Is Norman Reedus a good fit for Silent Hill?

Silent Hill 2 Screenshot - norman reedus

By now you likely know the story of P.T., the interactive demo released for PS4 during Gamescom 2014 that turned out to be a teaser for the next Silent Hill game, entitled Silent Hills. The teaser revealed that the game will be a joint collaboration between Hideo Kojima and Guillermo del Toro, and that it will star Walking Dead’s Norman Reedus. That’s some serious star power, but will a real actor like Reedus be able to live up to the digital performances of Silent Hill’s past?

One could look back at Reedus’s filmography for reference -- a selection of minor roles and a cult following thanks to Boondock Saints -- but we all know it’s his role as Daryl Dixon that landed him the job as new protagonist of Silent Hill. His troubled but lovable hillbilly character is one of the show’s highlights, and certainly Reedus’s best work by quite a large margin. I wouldn’t call Daryl Silent Hill protag material, though, especially when you compare him to the more muted heroes of the series past.

From Harry Mason in the original game, to James Sunderland in Silent Hill 2, all the way to Murphy Pendleton in Downpour, the leading roles of the series have always been plain, ordinary, soft-spoken guys. They’re everymen with dark issues at their hearts. Daryl certainly has his share of darkness, and he keeps to himself, but placed beside Silent Hill’s men he may as well be a clown on a unicycle juggling flaming chickens. He is a well-defined character, where Silent Hill’s protagonists are boring and ill-defined by design. They’re meant to be ciphers to a certain extent, allowing anyone in the audience to place themselves within the role and suffer alongside them.

Silent Hills Norman Reedus

Place Daryl directly into Silent Hill’s world and make him the star, and you may run into issues. If your playable character is larger than life, than the scares lose some of their bite. Suddenly his dilemmas are a bit less relatable, and the character is no longer “you” but someone else. That works fine for many games, but the most enjoyable horror protagonists of the past have always been relatable. They’re regular people like you or I, reacting to a terrible situation in the same way you’d expect.

That said, the game industry is maturing at a rapid rate. What passed as a perfect Silent Hill protagonist in the past may come off as “yet another generic white guy” in our more diversified culture. A plain, white, male “cipher” may be relatable for me, a white male, but it isn’t for a bunch of other people. Maybe it’s time the generic cipher role dies altogether.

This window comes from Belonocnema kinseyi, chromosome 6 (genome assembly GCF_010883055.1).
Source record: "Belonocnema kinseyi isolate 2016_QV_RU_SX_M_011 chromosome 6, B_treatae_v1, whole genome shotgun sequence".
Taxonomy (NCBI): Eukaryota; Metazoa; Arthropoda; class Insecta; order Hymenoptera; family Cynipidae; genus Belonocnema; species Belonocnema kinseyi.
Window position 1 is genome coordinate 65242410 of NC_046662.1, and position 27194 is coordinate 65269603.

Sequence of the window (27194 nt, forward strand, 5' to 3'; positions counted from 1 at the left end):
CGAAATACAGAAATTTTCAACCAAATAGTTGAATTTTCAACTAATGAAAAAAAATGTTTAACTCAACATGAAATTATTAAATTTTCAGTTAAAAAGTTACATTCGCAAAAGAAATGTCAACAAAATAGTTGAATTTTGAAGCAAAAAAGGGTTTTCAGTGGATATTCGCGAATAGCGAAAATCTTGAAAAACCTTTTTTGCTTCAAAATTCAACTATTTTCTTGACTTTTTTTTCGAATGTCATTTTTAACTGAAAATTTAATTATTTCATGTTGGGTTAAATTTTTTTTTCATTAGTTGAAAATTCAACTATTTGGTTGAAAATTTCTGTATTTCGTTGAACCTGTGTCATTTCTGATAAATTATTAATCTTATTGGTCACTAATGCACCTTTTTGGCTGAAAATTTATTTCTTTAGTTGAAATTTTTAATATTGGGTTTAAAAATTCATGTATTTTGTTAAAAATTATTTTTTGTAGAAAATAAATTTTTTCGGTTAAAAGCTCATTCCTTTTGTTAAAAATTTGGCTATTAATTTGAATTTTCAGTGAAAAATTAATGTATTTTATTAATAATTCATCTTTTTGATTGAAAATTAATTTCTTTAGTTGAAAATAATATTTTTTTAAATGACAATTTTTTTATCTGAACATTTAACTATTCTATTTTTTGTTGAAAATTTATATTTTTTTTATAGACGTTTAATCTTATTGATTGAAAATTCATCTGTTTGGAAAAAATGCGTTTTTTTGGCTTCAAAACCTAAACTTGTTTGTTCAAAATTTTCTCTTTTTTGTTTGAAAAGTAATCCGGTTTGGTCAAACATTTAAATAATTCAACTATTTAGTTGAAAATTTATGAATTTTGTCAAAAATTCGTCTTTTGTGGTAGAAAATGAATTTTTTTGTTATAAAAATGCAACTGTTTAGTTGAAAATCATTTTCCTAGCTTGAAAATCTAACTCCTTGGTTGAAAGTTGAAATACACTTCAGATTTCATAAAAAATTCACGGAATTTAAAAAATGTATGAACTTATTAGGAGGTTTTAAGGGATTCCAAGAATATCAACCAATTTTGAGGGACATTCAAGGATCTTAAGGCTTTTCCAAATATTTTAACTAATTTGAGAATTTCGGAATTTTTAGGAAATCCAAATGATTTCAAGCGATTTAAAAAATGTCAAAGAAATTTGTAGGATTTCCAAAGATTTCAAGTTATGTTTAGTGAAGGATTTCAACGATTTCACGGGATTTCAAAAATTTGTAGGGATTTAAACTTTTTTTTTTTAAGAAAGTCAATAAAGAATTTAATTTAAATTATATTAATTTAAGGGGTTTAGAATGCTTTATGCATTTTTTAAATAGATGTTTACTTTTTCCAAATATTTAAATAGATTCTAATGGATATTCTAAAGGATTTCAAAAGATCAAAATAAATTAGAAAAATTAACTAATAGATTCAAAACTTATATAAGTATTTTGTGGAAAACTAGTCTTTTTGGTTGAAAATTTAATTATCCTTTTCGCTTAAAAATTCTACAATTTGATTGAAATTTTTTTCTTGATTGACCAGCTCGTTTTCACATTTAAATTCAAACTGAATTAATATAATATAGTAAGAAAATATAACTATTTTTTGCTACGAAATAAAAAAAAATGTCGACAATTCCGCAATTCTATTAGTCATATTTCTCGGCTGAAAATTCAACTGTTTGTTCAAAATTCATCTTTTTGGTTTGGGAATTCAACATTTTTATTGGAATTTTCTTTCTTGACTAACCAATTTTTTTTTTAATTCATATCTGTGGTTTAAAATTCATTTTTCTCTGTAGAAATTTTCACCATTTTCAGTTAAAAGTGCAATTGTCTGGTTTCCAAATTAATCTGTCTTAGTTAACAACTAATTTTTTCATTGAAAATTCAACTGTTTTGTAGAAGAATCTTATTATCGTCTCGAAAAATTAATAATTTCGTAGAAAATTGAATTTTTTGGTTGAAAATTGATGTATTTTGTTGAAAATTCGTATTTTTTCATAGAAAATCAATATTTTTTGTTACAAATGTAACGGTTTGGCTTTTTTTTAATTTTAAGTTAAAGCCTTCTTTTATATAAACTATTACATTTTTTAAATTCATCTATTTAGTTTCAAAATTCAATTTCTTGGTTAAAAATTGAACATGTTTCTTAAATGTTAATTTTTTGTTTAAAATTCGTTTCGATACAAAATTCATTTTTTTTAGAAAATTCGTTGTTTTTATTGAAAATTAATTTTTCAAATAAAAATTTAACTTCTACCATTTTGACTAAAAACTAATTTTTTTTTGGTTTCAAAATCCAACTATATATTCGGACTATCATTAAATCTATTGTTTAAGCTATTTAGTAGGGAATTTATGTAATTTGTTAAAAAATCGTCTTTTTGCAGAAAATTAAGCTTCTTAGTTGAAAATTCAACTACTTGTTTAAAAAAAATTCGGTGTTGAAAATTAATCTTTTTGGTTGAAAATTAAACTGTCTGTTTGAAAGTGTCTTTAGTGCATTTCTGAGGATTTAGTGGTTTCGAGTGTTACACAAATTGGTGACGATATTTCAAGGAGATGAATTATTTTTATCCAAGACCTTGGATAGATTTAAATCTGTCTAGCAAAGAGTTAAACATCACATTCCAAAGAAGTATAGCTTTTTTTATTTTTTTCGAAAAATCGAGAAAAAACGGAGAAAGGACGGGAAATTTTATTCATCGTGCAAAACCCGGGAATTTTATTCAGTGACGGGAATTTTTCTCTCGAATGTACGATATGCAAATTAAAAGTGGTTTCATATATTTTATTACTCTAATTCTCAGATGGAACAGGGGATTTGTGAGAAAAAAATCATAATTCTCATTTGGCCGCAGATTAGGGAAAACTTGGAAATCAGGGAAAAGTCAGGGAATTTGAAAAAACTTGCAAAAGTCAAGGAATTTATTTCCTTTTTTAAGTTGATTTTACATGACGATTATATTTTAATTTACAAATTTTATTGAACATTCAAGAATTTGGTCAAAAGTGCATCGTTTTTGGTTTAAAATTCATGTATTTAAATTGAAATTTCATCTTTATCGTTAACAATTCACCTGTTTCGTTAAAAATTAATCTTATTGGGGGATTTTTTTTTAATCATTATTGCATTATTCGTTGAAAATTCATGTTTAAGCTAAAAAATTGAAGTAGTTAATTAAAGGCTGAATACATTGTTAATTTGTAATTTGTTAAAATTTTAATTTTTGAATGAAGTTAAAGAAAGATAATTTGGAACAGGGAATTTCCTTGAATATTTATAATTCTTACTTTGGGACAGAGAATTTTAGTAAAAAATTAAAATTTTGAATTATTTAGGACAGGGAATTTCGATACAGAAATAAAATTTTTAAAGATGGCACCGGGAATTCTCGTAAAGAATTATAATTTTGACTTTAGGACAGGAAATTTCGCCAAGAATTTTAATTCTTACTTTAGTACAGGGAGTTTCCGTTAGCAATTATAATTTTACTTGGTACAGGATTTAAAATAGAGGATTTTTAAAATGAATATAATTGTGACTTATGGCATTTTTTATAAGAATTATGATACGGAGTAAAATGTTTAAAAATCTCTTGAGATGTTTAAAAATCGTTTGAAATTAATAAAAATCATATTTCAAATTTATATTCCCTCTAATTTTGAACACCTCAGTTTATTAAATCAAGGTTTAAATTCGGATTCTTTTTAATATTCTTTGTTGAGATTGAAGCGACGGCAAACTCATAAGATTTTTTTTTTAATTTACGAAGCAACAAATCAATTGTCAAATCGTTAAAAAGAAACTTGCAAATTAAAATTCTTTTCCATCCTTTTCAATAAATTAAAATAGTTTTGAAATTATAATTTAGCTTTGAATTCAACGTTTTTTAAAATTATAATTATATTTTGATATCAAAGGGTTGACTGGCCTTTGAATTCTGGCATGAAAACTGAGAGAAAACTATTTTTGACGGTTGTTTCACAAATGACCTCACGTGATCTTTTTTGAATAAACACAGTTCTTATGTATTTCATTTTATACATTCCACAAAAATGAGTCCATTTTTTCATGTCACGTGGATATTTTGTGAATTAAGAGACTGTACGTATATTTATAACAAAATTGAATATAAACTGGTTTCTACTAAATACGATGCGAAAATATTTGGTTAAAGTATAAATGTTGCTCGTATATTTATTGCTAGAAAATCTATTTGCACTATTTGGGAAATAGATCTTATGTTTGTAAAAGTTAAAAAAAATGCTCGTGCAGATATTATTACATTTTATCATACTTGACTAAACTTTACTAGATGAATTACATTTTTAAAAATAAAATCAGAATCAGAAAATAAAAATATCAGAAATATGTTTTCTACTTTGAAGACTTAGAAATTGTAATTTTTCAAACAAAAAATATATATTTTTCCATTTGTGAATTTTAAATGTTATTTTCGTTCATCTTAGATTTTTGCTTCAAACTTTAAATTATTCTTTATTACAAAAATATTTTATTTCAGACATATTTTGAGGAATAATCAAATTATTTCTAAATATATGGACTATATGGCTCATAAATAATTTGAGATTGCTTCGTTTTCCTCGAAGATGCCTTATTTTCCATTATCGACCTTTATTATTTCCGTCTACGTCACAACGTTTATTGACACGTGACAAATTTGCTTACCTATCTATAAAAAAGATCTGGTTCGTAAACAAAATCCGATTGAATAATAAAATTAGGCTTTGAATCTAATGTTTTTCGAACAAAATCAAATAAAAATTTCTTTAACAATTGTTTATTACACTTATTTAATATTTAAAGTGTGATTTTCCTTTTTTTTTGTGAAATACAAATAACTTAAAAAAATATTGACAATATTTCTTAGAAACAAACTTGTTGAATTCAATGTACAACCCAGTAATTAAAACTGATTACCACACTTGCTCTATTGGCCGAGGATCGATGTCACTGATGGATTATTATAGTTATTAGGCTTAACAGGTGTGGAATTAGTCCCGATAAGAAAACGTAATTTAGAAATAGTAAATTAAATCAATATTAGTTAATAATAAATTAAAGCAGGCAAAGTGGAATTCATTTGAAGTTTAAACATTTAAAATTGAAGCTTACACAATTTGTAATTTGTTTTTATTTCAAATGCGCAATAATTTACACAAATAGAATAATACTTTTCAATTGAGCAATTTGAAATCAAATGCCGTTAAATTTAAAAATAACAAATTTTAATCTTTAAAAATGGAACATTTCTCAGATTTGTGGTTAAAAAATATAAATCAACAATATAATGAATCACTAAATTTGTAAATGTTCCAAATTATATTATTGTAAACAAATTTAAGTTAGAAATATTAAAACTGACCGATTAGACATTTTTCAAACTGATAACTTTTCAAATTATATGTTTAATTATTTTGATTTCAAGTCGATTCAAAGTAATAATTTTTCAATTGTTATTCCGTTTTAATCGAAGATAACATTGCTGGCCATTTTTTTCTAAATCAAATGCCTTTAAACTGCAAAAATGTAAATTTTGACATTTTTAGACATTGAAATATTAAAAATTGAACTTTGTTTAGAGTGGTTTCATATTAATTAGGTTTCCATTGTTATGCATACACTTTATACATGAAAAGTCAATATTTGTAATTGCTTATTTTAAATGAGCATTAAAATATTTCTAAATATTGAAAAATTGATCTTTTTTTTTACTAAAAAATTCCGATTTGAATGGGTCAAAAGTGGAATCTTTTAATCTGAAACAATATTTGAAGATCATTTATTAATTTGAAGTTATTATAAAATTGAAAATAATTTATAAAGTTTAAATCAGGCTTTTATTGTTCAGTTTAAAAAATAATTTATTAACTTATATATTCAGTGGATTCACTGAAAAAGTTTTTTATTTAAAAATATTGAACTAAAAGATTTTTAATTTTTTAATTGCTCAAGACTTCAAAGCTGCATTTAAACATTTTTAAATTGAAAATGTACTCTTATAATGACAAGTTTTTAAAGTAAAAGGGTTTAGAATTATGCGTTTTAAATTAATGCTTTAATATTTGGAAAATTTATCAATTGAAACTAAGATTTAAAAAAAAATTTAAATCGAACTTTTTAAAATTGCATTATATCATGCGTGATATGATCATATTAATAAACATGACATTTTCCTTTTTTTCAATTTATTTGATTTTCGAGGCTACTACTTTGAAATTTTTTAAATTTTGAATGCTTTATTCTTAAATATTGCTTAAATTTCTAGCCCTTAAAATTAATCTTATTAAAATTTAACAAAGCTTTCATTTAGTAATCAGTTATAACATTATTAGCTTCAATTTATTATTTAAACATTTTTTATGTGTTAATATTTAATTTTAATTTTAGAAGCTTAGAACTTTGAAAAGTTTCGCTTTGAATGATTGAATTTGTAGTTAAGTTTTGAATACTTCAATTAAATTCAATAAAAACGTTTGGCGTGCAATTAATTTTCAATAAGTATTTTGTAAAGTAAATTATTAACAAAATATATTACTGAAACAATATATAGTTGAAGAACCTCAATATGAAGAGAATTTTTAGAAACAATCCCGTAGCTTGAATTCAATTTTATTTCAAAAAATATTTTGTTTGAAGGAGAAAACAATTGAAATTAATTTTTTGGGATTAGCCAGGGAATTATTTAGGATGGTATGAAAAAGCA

Norman Reedus and Hideo Kojima

The real answer for Silent Hills may be to start fresh -- and for a series looking to dust off those old bones with some new names, it’s time for some changes. Rather than crafting a boring cipher character for the player to relate to, it might be time to create a well-defined, three dimensional protagonist that simply acts believably. It worked for The Last of Us, after all. Those characters weren’t trying to be anybody but themselves, but we bought into them because they felt real.

With any luck, the team at Konami is hard at work crafting this well-defined horror protagonist. And hopefully, with Kojima and del Toro at the helm, his pathos are even more dark and disturbing than anything we’ve seen in the past. Perhaps most importantly, though, I hope we can buy into this character when it has Norman Reedus’s mug plastered all over its polygons. It sounds like a big challenge, and I sincerely hope that Reedus is up for the task.

Enjoy random thoughts about the latest games, the Sega Saturn, or the occasional movie review? Follow me @JoeDonuts!

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Joe Donato Video games became an amazing, artful, interactive story-driven medium for me right around when I played Panzer Dragoon Saga on Sega Saturn. Ever since then, I've wanted to be a part of this industry. Somewhere along the line I, possibly foolishly, decided I'd rather write about them than actually make them. So here I am.
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